How often do you tune into the All Ads All the Time channel? If you are like me and pretty much everyone else, then your answer here is never. People don’t like ads. However, if you give them a good enough show, they might catch some of your ads along the way – even with DVRs trying to take even that little bit of advertising away.


Social media is no difference. If all your social media channels do is advertise your blog posts, products, etc., people just aren’t going to tune in to you. So to make your social media work, try using the 4-1-1 rule. It was originally intended for Twitter, but you can use it for all of your social media.

Basically, all it says is that for every self-promotional post you create on social media, you need to create four posts on relevant, original content created by someone else and one similar retweet or repost. That way, your social media handles are actually useful to your readers.

#10 Give just the right amount away

While it gets annoying, do you want to know why click bait sometimes works? Because it offers just enough intrigue to make people want to know more without giving away so much that there is no need to click on it.

Take these three examples I just created for the same fake article:

Man Sentenced to Jail

Police Send Mark Smith to Jail Today for Disrupting the Peace After Playing Loud Music in Quiet Neighborhood

You Won’t Believe the Reason Mark Smith Was Sent to Jail!

Now, I’m not trying to say any of these off the very top of my head are good titles. However, which of these would you most likely click on? I’d guess the third.

After all, the first does not give enough information to entice you. A man went to jail. So what? Why do you care?

The second tells you everything you need to know. The who? Mark Smith. The what? He went to jail. The when? Today. The where? Jail, quiet neighborhood. The why? For disrupting the peace. The how? Playing loud music and being sent to jail by the police. What more do you need to know? There is no need to click.

The last one tells you this is more than a normal story, but it doesn’t give you the reason why.

Your social media posts should do that. Intrigue, but don’t spoil.

#11 Be consistent

If every once in a blue moon you think to yourself, “Hey. I should probably go Tweet something today,” then you probably won’t see much effect in it. In order to really build up a following, and then get that following back to your blog or website, you need to be consistent.

Post regularly.  BufferApp created a great infographic showing just how often you should post on various social media platforms:


Add to this LinkedIn, where it is recommended that you post once every work day, and Instgram, where you should post twice a day, and you see why regular posting is so important.

#12 Start and participate in conversations

Social media is all about communication. If you want to do it well, then you have to increase your engagement by starting and being part of conversations and then continuing conversations once they have started.

Think of that person that I know you know that never lets you get a word in edgewise. It’s always, “Me, me, me, me, me …” with them. Do you want to keep listening to whatever it is they are still at this moment probably talking about even though you were talking to them about it like a week ago? I’m guessing not.

So don’t be that person on social media. Instead, be a social media conversationalist.

Ask questions.

Respond to people.

Retweet things they say.

You know: all those things you’d be doing if you were talking to someone IRL.

#13 Be trustworthy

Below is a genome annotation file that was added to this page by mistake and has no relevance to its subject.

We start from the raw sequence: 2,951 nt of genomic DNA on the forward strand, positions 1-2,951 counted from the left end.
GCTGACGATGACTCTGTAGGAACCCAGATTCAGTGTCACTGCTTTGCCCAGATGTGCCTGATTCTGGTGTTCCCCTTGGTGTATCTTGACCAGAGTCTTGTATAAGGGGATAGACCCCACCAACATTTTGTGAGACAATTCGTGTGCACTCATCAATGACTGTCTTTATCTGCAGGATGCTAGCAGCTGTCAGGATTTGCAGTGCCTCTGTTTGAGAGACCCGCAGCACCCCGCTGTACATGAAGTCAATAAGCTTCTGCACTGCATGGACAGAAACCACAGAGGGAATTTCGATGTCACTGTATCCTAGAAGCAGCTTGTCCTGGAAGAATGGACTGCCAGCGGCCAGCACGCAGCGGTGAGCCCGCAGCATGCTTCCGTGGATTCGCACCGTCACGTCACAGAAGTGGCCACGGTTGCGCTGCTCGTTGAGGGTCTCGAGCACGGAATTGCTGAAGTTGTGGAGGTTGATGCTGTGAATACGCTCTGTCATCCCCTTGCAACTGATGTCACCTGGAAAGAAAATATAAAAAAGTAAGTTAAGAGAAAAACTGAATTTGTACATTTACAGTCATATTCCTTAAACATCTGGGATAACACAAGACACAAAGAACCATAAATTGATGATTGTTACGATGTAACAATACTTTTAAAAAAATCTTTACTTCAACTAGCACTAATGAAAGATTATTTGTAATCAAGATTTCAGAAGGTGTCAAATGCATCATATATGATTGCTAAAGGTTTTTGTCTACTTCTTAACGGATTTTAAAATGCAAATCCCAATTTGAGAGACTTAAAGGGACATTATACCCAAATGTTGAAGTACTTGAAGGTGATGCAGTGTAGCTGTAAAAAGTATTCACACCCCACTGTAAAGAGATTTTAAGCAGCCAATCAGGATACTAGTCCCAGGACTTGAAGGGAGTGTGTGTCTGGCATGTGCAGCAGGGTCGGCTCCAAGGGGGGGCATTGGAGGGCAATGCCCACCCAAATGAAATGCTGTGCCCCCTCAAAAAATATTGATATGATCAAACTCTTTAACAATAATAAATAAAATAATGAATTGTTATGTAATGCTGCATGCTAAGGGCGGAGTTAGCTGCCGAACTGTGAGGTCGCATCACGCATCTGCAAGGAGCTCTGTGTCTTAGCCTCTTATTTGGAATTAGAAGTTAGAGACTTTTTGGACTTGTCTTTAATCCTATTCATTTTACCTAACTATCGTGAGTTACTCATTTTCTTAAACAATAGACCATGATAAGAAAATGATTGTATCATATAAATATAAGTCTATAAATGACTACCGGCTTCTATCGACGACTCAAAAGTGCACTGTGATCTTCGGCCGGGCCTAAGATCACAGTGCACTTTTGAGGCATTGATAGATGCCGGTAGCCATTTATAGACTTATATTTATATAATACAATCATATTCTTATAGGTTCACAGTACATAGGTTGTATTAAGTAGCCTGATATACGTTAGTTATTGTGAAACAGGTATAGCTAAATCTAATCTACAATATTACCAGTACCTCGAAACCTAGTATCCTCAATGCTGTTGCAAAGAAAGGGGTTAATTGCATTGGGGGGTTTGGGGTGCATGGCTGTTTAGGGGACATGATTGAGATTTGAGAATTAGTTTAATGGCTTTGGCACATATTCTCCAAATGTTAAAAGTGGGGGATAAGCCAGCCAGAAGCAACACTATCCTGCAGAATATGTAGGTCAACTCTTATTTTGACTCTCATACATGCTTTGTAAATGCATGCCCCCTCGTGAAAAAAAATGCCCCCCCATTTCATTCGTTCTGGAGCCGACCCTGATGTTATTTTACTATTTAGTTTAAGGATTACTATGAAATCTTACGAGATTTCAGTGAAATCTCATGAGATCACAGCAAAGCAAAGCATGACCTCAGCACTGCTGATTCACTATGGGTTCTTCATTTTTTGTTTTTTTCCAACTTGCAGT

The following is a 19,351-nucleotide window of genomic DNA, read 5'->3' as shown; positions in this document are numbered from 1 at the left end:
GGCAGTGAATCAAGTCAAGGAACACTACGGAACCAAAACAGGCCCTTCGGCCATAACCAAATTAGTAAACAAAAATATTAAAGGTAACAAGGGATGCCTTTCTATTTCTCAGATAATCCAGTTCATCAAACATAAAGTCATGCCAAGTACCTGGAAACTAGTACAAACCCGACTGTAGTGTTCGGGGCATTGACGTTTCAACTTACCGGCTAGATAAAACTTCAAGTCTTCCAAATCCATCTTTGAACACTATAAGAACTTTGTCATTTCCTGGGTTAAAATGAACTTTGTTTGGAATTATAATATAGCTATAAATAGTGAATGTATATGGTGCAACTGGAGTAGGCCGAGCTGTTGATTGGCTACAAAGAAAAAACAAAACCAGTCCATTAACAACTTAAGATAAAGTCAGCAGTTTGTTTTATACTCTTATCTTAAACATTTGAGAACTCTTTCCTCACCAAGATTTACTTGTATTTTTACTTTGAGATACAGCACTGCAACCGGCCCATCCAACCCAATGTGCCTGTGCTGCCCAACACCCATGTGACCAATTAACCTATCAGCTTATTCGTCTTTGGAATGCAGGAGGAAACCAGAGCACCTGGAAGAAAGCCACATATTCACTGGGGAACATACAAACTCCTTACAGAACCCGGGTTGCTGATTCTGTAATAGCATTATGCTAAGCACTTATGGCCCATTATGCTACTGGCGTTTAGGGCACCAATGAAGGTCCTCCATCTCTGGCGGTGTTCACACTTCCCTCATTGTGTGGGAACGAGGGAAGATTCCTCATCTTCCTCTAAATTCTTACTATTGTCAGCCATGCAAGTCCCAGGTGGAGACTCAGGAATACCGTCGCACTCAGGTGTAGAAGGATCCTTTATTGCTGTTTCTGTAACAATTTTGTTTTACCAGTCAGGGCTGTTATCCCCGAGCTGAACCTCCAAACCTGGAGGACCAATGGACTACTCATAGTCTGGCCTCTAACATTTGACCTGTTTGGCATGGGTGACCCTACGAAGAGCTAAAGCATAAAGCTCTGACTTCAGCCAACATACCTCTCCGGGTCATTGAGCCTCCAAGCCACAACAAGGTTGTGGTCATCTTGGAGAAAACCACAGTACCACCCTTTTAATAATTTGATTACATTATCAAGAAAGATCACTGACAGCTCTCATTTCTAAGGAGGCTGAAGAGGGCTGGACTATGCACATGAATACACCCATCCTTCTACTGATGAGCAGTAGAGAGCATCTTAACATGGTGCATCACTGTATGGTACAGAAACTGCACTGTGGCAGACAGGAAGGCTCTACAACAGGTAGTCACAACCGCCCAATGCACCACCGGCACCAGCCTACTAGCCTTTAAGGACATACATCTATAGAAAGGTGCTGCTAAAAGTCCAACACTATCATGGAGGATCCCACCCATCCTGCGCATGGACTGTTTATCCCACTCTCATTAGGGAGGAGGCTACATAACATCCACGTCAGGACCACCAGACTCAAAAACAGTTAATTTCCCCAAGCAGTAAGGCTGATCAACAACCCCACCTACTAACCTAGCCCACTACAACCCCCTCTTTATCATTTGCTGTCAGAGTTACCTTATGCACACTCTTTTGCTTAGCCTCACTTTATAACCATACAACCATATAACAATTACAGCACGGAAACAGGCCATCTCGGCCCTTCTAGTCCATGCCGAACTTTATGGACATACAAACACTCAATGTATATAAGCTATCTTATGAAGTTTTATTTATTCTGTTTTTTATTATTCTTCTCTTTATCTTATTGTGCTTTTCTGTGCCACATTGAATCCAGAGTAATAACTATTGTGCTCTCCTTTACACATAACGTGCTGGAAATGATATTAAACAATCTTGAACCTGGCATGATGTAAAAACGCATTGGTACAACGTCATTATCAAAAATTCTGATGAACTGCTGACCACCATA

The best advice I can give you is this: don’t be a liar. The truth will always come to light.

If you want people to really come to you for advice, you have to be credible. No matter what you are trying to be the expert in, whether furniture repair or financial news, your audience should be able to rely on you for accurate, useable advice.

The only time you should be lying to your audience is if your topic area is on how to be a good liar. And really, do we need more lessons in that?

In essence, don’t go for the easy, one-time sell. Be trustworthy. It may take people longer to come to you if you don’t have some quick scheme to give them what they want, but once they find you, they will stick to you and tell everyone else they know.

#14 Change with the times

Change is the only constant, so they say. So why would you keep on using the same social media plan you have always used? If you want to get the most bang for your buck, you have to keep swimming with the currents. That means you need to be able to change as social media does.

#15 Create a plan of action

Planning is always key to pretty much everything. Social media is no exception. If you want to really do well at it, and thus be much more likely to increase your traffic to the rest of your content, take after the boy scouts and always be prepared.

Take all of the tips listed here, and any more that you may have, sit down, and create an actionable plan to set them in motion.

Figure out which social media platforms you will be using.

Know the types and amounts of posts that you will be creating.

Create a schedule for your posts.

Figure out who will be doing what as well as which analytics to examine.

Once you have created a plan, follow through with it. Just remember: your plan should be fluid. Take into account changes in the social media landscape, as well as problems with your plans. Then, make sure you are flexible. Plans should exist, but plans should be able to change as well.

Now that you know what to do, get out there and start churning out the right way. With a little bit of time and patience, you should start seeing results soon. Hopefully the next time you get stuck in a lot of traffic, it will be the only kind you actually want.

Picture of Nora Flint

Nora Flint

2 Responses

  1. Hi Nora,

    Great article. The best part is always about using multiple channels. Sure, we should always focus on those that works BUT … involving some time around other platforms could easily contribute to your traffic as well!

    Good job!

    1. Reginald, glad you found the post helpful. Let me know if you come up with any particular uses cases that I may have overlooked in the post 🙂